Recruiting and retaining top talent is a considerable challenge, even for organizations with vast resources. So how can you possibly hope to stay competitive with limited resources?
It's more realistic than you might believe. You don't need to offer massive paychecks and bonuses to attract top talent. Most modern employees (especially millennials) are less interested in extrinsic motivators like monetary compensation than their predecessors. They're often driven to a large degree by intrinsic motivators like purpose and autonomy.
This isn't an argument for lower wages -- offering a fair and equitable wage is still a crucial element of any recruiting/retention strategy.
The key is that if you do (at bare minimum) offer a wage that employees can comfortably support themselves and their family, it's possible to attract top talent without a Google or Facebook-sized compensation package.
How do you do that?
I'm not going to tell you it's easy, but with the right focus it is absolutely possible. Let's start with some of the basic elements any organization can provide, independent of its monetary resources:
[bctt tweet="Purpose is one of the strongest motivators in the modern workforce."]
The good news is, you don't have to be a non-profit organization to provide employees with purposeful work.
Arthur Woods explained in a recent interview that the perceived exclusivity related to purpose professions is a fallacy, any profession can be a purpose profession.
The purpose in any profession is largely dependent on perception. You can help your team to see the purpose in nearly any type of work, whether that work involves building rockets, providing affordable housing, or hospitality.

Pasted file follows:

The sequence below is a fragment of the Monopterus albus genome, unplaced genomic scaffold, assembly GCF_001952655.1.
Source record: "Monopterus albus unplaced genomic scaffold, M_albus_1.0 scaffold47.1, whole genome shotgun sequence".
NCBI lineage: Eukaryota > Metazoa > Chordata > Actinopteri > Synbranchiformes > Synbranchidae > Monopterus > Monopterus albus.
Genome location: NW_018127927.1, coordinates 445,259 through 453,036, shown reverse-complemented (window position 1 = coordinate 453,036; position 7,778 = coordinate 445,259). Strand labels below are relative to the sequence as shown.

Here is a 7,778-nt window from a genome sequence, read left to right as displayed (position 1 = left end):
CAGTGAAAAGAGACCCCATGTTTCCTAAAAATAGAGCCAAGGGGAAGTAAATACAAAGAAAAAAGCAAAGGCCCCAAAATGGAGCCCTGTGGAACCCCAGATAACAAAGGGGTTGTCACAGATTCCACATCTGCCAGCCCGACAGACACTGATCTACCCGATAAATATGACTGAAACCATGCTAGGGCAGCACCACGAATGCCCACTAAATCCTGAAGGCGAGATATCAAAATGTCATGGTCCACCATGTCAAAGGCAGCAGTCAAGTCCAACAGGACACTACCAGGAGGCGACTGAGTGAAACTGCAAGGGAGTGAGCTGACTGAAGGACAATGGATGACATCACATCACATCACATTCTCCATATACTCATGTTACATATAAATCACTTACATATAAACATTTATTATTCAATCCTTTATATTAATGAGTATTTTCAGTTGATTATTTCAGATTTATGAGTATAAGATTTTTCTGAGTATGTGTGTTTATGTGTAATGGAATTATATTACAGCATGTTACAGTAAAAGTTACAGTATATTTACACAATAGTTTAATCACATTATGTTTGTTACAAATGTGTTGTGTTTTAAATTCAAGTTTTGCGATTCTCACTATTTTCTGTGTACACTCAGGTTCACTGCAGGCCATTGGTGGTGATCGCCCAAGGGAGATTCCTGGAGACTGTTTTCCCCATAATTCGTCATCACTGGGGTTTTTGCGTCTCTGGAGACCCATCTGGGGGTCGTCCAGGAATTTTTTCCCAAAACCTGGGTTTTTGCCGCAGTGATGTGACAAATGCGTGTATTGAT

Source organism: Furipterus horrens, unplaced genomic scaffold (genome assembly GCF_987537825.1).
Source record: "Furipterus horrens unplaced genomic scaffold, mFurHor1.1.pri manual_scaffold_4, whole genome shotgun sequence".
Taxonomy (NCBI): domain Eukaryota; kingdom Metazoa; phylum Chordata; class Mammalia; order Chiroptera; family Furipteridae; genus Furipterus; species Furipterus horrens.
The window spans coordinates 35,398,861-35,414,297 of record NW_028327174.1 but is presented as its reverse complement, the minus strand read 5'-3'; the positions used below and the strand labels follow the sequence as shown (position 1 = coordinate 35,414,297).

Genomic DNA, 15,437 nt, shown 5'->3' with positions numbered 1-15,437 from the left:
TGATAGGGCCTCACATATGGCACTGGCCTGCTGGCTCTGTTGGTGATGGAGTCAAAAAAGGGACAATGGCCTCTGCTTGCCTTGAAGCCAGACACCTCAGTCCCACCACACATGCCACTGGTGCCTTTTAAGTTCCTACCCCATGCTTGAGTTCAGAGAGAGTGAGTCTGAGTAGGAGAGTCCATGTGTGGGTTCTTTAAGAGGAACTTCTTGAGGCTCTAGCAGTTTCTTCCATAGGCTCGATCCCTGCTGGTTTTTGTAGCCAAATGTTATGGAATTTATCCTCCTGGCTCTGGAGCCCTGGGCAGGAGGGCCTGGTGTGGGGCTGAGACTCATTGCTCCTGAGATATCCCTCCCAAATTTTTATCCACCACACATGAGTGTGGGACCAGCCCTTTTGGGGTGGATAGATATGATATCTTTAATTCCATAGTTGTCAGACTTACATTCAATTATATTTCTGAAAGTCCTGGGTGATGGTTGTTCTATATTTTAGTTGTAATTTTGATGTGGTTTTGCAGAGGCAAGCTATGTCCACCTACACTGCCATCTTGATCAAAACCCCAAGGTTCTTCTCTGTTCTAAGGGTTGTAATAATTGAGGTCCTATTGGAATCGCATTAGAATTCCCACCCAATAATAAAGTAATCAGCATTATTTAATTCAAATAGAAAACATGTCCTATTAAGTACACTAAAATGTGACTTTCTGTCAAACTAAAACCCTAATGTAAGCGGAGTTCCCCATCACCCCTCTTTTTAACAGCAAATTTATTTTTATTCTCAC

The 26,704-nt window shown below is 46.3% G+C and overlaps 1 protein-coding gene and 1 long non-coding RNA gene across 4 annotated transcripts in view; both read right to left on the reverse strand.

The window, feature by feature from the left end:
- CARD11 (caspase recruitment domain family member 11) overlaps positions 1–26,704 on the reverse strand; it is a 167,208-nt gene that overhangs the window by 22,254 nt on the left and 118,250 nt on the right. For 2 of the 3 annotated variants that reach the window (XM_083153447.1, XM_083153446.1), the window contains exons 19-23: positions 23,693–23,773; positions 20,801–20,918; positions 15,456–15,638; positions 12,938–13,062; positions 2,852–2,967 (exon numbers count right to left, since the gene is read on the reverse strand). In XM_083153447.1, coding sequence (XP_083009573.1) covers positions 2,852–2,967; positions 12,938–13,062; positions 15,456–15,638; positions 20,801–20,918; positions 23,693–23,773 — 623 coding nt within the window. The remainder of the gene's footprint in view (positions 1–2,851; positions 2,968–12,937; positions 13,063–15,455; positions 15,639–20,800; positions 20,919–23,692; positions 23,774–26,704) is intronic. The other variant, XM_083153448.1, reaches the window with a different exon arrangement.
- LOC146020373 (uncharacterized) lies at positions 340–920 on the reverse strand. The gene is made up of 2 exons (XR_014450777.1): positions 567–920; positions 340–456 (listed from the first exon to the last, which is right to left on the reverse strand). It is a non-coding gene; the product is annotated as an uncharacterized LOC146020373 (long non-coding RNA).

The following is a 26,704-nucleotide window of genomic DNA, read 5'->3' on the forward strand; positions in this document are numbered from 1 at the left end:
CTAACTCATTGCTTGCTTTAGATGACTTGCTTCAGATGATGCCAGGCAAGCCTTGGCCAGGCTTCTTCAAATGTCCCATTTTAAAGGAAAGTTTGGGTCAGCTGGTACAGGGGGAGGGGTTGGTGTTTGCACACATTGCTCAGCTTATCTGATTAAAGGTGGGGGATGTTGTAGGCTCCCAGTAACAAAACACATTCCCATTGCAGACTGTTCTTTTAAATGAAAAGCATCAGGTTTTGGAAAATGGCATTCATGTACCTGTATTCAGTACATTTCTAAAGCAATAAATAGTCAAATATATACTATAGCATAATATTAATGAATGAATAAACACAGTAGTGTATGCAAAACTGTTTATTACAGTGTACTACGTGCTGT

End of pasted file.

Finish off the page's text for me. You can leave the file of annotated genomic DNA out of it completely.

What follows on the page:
Show employees how much their work genuinely matters to you; how it impacts the organization, their co-workers, and the outside world, and you're well on your way to providing potential and current employees with a purpose-driven profession.
The working environment is another crucial, and equally misunderstood element that is necessary to attract and retain top talent.
You don't need to provide ping-pong tables, expensive furniture, free lunch, or an exclusive location. Although the physical aspects of a work environment are important, they're not the only things you have control over.
[bctt tweet="What do the non-physical elements of your organization's environment look like?"]
Providing a positive environment of inspiration, security, personal growth, and camaraderie is more valuable to employees than any corner office.
Think holistically about the work environment you're providing, and how you can improve it.
[bctt tweet="To attract great talent without big paychecks, you're going to need great culture."]
Organizational culture is an irreplaceable piece of the employee attraction/retention puzzle. Top talent have multiple options to choose from, and most potential employees can smell poor company culture a mile away.
Some employers compensate for poor culture with large paychecks, but that's not an option for everyone, and it's ultimately an unsustainable strategy.
A positive culture of appreciation and recognition is a massive advantage in the never-ending battle for the best talent. There are several ways to build a great culture, many of which we've discussed in depth previously.
No matter the approach you take to building culture, building it deliberately is a crucial requirement.
There are many ways to attract top talent. If you can provide potential and current staff with purposeful work, a great environment, and a strong, positive company culture, there's a good chance you'll consistently beat out competitors with bigger bank accounts.